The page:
“Bowie” had been looming and was equally welcome here, patient and soulful. For a moment I thought we might be treated to an old school improvisational take; the song’s dark tones being a perfect fit for the moody deconstruction jamming that has been highlighting this tour, with examples on display in Seattle’s “A Wave of Hope,” Berkley’s “Fuego,” and the stunning “Down with Disease” from night one in the Bowl. That wasn’t to be, but those fiery fingers were back for the finish.
“Esther” followed “Bowie,” suddenly giving the set a Junta flavor. A rarity through the late '90s and most of the modern era, “Esther” was played three times in 2022, this being its 2023 debut. Turns out the last (and only other) time I had seen it was at the Clifford Ball. That’s a notable gap! And I must have sensed it intuitively, because I found myself compelled by it emotionally, with lots of soulful, earnest playing from everyone, including Mike and Page, who really started to step up on Saturday.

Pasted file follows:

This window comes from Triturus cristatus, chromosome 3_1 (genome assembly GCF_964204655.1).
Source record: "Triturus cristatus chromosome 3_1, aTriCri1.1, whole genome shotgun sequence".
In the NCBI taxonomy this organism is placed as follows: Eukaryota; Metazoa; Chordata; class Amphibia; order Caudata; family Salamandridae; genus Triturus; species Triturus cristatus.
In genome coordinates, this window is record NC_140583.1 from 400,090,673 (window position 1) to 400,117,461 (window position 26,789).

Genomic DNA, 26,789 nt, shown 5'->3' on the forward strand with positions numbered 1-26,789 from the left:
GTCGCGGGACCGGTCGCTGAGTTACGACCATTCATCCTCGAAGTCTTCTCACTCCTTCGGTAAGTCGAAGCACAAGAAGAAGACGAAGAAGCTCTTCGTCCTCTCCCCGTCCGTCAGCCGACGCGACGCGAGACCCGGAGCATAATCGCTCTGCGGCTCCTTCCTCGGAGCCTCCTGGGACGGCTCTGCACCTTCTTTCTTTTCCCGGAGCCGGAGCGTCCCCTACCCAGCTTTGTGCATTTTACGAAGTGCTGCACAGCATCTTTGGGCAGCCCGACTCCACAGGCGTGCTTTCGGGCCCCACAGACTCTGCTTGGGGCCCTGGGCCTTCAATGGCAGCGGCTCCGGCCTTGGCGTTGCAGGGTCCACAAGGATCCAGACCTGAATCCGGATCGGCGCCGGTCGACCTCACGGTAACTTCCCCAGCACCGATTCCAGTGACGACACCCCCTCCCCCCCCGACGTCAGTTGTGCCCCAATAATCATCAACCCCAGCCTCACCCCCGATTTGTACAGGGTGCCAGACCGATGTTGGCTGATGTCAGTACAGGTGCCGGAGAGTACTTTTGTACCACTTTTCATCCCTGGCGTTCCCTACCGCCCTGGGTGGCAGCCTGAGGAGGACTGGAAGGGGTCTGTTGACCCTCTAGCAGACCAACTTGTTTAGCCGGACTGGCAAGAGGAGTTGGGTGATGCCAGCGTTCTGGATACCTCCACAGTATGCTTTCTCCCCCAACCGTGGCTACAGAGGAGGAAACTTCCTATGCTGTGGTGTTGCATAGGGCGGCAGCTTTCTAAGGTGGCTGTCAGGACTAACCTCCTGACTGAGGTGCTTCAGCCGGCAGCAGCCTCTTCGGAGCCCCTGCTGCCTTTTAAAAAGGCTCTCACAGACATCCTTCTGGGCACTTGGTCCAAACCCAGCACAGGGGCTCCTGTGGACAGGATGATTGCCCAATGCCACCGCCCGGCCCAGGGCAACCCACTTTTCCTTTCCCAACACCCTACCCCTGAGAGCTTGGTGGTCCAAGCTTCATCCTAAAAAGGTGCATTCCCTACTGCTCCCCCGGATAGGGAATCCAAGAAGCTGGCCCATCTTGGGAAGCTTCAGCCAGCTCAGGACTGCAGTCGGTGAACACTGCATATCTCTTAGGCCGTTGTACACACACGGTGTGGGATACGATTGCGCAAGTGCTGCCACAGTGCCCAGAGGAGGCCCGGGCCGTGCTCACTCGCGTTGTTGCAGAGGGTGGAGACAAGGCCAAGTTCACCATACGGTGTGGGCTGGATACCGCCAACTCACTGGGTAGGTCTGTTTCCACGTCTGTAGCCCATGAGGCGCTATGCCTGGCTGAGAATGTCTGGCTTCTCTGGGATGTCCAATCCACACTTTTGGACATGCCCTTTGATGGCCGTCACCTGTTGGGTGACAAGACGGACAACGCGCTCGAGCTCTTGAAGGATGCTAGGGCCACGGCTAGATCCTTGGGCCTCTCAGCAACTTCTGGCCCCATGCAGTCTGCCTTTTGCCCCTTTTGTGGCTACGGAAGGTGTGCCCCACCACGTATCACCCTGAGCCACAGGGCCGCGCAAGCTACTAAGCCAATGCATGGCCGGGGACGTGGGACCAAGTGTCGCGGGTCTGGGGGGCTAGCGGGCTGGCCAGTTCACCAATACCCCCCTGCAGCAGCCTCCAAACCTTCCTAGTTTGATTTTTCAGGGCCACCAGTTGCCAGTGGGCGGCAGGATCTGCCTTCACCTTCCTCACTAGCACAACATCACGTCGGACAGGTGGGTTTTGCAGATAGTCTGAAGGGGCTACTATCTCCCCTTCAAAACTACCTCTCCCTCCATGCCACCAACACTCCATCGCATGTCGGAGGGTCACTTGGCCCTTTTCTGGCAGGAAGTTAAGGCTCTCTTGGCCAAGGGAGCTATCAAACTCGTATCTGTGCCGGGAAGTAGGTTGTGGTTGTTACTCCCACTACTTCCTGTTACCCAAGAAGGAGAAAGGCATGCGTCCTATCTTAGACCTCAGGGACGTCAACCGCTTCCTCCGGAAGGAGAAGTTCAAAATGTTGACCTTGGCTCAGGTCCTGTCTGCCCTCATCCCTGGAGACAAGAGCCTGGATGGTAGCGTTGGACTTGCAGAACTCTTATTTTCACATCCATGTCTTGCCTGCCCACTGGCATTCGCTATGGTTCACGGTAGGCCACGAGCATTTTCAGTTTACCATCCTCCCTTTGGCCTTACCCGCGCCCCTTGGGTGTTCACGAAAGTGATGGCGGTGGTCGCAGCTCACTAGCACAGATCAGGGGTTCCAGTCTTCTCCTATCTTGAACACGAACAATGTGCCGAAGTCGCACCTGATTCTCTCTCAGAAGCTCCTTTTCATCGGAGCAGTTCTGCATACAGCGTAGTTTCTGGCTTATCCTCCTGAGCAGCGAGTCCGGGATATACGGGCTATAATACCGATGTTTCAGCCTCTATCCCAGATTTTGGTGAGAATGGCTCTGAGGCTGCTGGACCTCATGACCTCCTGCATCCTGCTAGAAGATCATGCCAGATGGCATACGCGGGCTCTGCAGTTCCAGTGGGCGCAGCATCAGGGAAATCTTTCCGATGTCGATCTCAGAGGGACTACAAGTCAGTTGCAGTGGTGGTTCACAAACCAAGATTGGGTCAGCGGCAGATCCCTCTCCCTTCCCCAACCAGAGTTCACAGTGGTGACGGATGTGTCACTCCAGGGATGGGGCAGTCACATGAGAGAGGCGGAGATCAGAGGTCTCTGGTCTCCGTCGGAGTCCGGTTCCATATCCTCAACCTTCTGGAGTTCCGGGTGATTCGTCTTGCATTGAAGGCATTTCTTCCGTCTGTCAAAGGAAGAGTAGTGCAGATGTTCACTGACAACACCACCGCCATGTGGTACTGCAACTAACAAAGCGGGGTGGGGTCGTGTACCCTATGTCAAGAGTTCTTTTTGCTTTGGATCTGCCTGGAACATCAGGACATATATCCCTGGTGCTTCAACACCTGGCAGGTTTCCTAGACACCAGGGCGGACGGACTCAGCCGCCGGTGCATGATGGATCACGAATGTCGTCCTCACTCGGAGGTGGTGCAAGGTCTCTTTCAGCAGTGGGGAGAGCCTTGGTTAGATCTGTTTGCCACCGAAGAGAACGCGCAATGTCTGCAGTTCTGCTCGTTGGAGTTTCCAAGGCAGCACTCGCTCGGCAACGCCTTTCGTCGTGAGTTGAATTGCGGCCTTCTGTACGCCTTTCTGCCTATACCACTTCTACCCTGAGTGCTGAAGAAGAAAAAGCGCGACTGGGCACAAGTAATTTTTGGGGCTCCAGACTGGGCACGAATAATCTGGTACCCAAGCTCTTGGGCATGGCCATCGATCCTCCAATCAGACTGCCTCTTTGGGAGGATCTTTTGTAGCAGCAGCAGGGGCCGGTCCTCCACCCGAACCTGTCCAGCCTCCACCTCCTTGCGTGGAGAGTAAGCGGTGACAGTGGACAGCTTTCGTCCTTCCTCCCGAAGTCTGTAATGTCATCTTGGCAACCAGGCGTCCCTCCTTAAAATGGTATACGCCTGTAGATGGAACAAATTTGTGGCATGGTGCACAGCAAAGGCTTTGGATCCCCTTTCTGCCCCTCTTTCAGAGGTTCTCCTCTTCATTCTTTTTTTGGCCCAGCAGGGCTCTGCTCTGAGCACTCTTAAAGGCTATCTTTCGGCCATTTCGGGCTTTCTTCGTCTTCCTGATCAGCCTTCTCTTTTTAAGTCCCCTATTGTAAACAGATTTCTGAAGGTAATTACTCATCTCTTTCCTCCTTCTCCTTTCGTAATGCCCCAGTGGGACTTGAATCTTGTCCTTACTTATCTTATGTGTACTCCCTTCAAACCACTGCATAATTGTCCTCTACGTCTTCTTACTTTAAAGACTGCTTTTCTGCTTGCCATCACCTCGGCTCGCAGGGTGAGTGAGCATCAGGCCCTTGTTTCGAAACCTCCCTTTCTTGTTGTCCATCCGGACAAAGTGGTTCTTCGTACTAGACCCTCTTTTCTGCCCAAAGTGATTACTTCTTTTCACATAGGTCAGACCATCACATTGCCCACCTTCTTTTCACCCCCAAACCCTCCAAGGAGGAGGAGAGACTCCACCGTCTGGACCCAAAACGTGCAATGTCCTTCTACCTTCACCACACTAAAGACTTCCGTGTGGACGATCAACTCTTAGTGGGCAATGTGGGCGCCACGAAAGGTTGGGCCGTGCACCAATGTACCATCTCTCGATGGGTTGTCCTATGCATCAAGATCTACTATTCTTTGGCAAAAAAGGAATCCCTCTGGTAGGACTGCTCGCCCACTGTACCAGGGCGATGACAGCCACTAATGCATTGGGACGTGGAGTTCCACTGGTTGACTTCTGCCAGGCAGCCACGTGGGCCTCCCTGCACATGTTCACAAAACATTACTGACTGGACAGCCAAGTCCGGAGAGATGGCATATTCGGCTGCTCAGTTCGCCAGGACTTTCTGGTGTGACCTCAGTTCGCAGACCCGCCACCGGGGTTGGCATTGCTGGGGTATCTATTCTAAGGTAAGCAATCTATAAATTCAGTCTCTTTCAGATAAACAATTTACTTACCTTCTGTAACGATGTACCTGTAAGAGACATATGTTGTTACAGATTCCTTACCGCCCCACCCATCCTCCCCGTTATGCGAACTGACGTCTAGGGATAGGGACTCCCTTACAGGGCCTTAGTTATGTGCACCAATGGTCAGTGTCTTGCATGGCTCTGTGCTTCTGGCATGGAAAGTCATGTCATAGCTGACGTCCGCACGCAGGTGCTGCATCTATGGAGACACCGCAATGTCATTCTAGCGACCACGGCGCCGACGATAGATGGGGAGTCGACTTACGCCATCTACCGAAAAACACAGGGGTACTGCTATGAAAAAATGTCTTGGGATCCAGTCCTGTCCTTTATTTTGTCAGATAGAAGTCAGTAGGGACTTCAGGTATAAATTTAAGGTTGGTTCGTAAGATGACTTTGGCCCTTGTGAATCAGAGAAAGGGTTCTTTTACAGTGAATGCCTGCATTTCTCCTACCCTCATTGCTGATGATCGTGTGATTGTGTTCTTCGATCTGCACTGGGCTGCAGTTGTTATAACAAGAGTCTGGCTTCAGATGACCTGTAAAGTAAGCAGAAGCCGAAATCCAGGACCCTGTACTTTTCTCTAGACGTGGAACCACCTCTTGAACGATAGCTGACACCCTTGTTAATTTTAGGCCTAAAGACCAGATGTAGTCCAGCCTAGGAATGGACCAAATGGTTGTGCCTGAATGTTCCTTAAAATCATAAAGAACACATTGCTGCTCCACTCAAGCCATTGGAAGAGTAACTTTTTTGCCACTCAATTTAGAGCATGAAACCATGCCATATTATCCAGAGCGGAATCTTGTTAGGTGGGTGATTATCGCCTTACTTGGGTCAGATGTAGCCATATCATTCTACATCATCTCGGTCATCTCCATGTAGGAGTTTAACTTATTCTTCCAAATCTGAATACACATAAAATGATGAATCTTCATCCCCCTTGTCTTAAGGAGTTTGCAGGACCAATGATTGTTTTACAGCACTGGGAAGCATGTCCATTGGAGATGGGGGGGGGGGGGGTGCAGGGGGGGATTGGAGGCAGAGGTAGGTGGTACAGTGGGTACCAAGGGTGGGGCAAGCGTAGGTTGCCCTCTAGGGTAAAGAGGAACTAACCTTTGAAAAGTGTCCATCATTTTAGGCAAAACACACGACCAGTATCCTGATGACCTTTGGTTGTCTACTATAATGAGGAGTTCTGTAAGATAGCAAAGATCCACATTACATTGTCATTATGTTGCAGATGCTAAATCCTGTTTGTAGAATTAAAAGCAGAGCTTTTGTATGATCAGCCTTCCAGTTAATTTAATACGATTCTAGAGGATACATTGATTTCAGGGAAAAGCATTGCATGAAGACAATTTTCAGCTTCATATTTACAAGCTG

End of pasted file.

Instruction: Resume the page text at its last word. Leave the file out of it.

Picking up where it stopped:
“Harry Hood” came as a bit of a surprise to follow. I don’t know where all this time is going, but the last time the band was at the Hollywood Bowl was 10 years ago now, where an otherwise average performance was punctuated by a long, exploratory “Hood” that at the time was quite unusual. Fast forward ten years and now it seems like you’re more likely to see Trey deliberately direct the band away from the classic “Hood” sound, with its slow build and fierce finale. This one starts classic enough, but it’s not long before Trey pulls out his quick bluesy pluck, where he repeats the same note and goes up and down a little. Page layers some nice effects, and there’s a satisfying crunch as they bring it back to the “Hood” to close, but it’s all said and done before twelve minutes. Nothing offensive, per se, but put me in the camp that believes Harry would benefit from being recast in his original role, and given some room—to borrow from the "Leaves" that would later follow—to just breathe.